This wasn’t in the Better Homes and Gardens New Cookbook, so I used this one off of allrecipes.com: Springerle I
I had never made these cookies before, but wanted to surprise my dad with them when I came to visit. As it turns out I already had the needed rolling pin for them, I had dragged this thing around for years, but never had used it before. The cookies take 2 days to do, so I planned to roll them out on Saturday and then bake them on Sunday.
The recipe is pretty simple, beating the 4 eggs, then mixing in the sugar and butter. Then the usual flour and baking but makes a stiff dough, so once I had added most of the flour to the mixture of eggs, sugar and butter I turned it out onto the counter to knead the rest of the flour in. What was neat when you added the dry ingredients was the ¼ cup of anise seed that gets incorporated into the mix.
So once I kneaded it all together, adding extra flour as needed, I rolled it out to ½ inch thick and then used the Springerle rolling pin. I definitely need some practice with this, I was very inconsistent with how much pressure I applied, so some of the dough had a good impression, but some did not.
Next was how to cut the cookies out along the design, I realized a pizza cutter would be the perfect solution and I repeated the process several times rolling out the dough, pressing in the design with the carved rolling pin, and then cutting out more cookies. I moved them all to the anise seed covered tea towel.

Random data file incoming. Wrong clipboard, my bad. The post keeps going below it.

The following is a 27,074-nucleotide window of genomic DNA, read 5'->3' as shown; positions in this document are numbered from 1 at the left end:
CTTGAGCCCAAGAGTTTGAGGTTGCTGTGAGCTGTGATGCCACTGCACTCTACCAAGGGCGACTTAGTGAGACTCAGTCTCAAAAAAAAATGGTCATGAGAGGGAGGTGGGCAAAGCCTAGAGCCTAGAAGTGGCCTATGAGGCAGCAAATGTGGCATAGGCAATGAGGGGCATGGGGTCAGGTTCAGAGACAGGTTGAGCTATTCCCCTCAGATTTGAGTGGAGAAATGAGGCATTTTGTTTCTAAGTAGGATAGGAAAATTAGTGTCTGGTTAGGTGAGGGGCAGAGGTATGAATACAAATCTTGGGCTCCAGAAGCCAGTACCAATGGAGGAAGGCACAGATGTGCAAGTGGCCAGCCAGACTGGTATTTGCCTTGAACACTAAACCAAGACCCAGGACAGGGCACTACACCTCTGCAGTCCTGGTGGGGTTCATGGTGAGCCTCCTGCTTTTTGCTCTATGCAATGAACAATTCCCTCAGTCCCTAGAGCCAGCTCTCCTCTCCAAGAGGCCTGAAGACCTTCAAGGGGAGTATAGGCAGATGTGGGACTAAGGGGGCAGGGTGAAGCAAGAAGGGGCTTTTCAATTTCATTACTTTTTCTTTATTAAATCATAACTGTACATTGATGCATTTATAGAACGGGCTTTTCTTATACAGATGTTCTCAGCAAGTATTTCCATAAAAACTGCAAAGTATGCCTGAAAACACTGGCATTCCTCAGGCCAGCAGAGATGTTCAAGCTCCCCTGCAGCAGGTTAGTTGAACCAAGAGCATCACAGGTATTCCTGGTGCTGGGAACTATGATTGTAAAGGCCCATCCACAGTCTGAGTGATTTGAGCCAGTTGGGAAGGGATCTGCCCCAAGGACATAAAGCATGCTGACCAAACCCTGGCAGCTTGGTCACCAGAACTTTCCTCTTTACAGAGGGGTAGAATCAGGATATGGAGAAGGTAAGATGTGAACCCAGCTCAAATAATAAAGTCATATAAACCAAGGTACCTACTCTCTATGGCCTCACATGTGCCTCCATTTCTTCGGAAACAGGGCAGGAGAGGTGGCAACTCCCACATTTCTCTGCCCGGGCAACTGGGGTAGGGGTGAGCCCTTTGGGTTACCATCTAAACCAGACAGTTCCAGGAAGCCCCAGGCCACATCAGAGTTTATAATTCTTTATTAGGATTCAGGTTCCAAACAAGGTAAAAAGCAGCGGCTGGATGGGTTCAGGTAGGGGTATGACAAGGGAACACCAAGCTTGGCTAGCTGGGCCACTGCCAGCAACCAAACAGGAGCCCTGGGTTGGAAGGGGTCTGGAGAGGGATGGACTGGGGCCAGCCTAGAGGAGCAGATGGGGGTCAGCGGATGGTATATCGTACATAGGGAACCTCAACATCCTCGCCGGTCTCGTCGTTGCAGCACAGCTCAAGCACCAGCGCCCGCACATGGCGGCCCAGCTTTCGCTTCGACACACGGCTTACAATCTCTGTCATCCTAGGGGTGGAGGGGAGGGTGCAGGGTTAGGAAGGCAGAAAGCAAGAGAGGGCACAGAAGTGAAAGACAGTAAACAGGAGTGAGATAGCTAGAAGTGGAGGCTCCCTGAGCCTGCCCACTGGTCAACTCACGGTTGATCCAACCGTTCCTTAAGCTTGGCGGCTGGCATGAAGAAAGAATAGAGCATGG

Next was the easy part, you let them dry for a day.
|Springerle cookies drying on a tea towel covered with anise seeds|
A day later and I heated the over up to 325 and proceeded to bake the cookies for 15 minutes. I figured this was mainly to dry them out more, but when I checked them after 15 minutes they were puffed up from the bottom, and I was worried I had done something wrong.
Then when I took them out, most of the kind of lost the puffiness, sort of collapsed back to their original size. I assumed this was what was supposed to happen. So I had enough to bring 3 dozen to my dad and bring a few extra to work on Monday.
When I brought them in I sent an e-mail out to explain these cookies. As it turns out I should have read the wikipedia articlel myself before I embarked on making these because it explained a lot, and it let me know what I’d done wrong the first time! You can read about Springerle here on wikipedia.
So the drying of the cookies for a day was to prevent the design from being distorted when they rise, and the puffing up was supposed to happen, and not only that, it should have stayed puffed up so they have a ‘foot.’ So I realized I had to try it again and did so during the week.
This time I baked them 20 minutes instead of the recommended 15 and it did the trick as you can see in this picture. People had liked the original ones I made, but this second batch was superior. I let them dry on the cooling racks the next few days and then packed them into a couple of tins to bring to the midwest.
|Springerle cooling after baking|
|'Foot' at bottom of cookie|
|Another example of the 'foot'|
For very traditional cookies it’s worth reading the history to understand better what’s going on with the cookie.
Need to practice getting consistent pressure when rolling out the designs.
These cookies would probably be perfect for cookie stamps. May try that next time!